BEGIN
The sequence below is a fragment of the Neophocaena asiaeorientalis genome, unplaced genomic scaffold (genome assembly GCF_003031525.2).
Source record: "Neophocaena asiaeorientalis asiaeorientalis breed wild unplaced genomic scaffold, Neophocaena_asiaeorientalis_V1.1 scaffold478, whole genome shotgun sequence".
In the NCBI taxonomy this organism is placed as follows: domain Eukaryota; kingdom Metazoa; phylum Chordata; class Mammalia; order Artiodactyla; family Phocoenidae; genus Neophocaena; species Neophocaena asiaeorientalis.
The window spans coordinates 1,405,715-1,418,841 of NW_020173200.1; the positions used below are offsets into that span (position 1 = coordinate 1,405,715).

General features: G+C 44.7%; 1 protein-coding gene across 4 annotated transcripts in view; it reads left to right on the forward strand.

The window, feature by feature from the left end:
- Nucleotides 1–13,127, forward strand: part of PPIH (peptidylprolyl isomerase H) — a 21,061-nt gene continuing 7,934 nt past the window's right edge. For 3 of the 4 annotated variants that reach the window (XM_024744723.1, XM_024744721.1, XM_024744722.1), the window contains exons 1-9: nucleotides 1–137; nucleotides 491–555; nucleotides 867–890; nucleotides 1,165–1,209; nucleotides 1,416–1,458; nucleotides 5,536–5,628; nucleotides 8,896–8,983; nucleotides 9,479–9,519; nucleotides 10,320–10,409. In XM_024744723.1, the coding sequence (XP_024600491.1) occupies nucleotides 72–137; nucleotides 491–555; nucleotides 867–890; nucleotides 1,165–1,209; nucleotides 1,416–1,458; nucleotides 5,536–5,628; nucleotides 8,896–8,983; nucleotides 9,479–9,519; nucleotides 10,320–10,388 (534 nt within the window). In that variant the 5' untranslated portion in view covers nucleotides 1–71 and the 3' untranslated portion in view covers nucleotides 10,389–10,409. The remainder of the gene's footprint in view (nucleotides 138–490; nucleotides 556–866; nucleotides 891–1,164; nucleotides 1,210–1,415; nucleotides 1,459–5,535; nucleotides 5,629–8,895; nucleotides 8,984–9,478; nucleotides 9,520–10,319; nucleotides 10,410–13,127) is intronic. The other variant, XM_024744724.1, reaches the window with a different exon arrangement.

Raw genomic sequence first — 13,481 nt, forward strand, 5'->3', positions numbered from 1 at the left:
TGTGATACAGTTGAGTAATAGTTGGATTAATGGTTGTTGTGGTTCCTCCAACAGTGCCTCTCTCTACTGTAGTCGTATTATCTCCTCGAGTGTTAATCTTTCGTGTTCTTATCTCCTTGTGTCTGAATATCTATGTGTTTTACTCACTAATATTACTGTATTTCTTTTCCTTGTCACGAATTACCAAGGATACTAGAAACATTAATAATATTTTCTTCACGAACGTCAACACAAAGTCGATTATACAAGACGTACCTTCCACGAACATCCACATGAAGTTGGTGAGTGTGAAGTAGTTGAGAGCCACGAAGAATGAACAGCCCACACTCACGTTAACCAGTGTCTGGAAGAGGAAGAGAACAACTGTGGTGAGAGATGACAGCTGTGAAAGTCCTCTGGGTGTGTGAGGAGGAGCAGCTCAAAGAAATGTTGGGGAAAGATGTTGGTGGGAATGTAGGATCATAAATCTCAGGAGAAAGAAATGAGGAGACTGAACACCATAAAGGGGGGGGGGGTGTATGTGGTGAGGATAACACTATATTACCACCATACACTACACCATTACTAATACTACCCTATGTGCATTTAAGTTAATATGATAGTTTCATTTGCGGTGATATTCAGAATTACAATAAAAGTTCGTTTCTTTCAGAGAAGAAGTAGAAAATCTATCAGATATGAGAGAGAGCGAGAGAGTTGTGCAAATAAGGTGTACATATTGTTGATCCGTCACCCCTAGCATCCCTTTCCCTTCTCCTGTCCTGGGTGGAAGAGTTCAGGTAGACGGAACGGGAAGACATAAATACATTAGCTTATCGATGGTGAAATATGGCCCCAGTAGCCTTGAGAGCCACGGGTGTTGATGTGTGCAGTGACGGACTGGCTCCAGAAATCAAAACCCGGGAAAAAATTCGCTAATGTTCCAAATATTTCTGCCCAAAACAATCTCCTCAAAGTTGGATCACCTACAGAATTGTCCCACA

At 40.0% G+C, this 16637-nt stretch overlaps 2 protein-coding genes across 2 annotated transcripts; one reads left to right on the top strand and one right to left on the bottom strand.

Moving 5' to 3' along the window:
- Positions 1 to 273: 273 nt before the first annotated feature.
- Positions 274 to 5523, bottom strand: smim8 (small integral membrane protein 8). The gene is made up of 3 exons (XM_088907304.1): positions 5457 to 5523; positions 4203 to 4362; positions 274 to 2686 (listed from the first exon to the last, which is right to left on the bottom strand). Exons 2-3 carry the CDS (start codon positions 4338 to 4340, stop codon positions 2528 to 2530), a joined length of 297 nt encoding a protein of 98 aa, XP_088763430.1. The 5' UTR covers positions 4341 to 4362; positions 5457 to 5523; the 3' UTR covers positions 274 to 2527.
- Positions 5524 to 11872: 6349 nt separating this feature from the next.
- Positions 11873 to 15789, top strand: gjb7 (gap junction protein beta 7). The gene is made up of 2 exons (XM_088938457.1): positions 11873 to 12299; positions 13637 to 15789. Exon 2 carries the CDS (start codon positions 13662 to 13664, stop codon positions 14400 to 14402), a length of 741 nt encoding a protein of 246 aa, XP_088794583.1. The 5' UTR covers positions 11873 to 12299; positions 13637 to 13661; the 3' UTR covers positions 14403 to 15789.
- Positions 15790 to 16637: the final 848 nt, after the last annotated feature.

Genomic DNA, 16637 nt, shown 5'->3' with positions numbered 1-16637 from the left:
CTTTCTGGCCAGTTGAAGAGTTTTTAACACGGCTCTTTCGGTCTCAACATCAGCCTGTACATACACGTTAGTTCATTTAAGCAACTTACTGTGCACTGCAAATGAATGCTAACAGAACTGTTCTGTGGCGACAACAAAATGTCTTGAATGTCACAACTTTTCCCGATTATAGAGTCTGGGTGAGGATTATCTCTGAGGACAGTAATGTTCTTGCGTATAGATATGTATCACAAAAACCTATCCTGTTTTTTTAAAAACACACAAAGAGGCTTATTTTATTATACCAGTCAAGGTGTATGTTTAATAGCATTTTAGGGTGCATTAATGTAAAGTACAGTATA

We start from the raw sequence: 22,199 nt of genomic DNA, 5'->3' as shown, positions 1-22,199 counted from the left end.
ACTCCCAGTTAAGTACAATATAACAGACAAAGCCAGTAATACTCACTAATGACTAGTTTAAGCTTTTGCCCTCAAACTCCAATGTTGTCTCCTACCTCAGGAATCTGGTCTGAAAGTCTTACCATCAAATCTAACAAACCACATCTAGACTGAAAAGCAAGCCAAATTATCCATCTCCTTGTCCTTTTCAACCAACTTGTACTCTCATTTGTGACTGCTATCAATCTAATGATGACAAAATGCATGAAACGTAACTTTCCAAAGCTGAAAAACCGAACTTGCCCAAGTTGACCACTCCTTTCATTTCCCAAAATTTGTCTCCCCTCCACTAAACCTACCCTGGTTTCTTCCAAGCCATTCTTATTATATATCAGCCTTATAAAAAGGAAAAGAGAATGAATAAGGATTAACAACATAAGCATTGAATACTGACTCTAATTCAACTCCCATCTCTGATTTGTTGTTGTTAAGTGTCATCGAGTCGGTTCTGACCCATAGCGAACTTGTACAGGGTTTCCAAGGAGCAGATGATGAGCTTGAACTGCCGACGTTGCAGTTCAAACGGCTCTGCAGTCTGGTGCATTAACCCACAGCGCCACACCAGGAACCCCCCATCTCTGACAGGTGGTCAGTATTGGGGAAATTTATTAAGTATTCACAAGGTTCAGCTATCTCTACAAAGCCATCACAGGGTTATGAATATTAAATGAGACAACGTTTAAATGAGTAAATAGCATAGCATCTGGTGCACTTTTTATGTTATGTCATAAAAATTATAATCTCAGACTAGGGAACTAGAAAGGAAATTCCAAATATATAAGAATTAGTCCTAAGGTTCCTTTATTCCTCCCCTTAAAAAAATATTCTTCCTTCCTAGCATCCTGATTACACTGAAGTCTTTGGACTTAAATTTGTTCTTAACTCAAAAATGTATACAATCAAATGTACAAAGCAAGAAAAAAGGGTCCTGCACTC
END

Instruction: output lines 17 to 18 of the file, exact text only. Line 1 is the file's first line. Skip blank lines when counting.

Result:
Genomic DNA, 16637 nt, shown 5'->3' with positions numbered 1-16637 from the left:
CTTTCTGGCCAGTTGAAGAGTTTTTAACACGGCTCTTTCGGTCTCAACATCAGCCTGTACATACACGTTAGTTCATTTAAGCAACTTACTGTGCACTGCAAATGAATGCTAACAGAACTGTTCTGTGGCGACAACAAAATGTCTTGAATGTCACAACTTTTCCCGATTATAGAGTCTGGGTGAGGATTATCTCTGAGGACAGTAATGTTCTTGCGTATAGATATGTATCACAAAAACCTATCCTGTTTTTTTAAAAACACACAAAGAGGCTTATTTTATTATACCAGTCAAGGTGTATGTTTAATAGCATTTTAGGGTGCATTAATGTAAAGTACAGTATA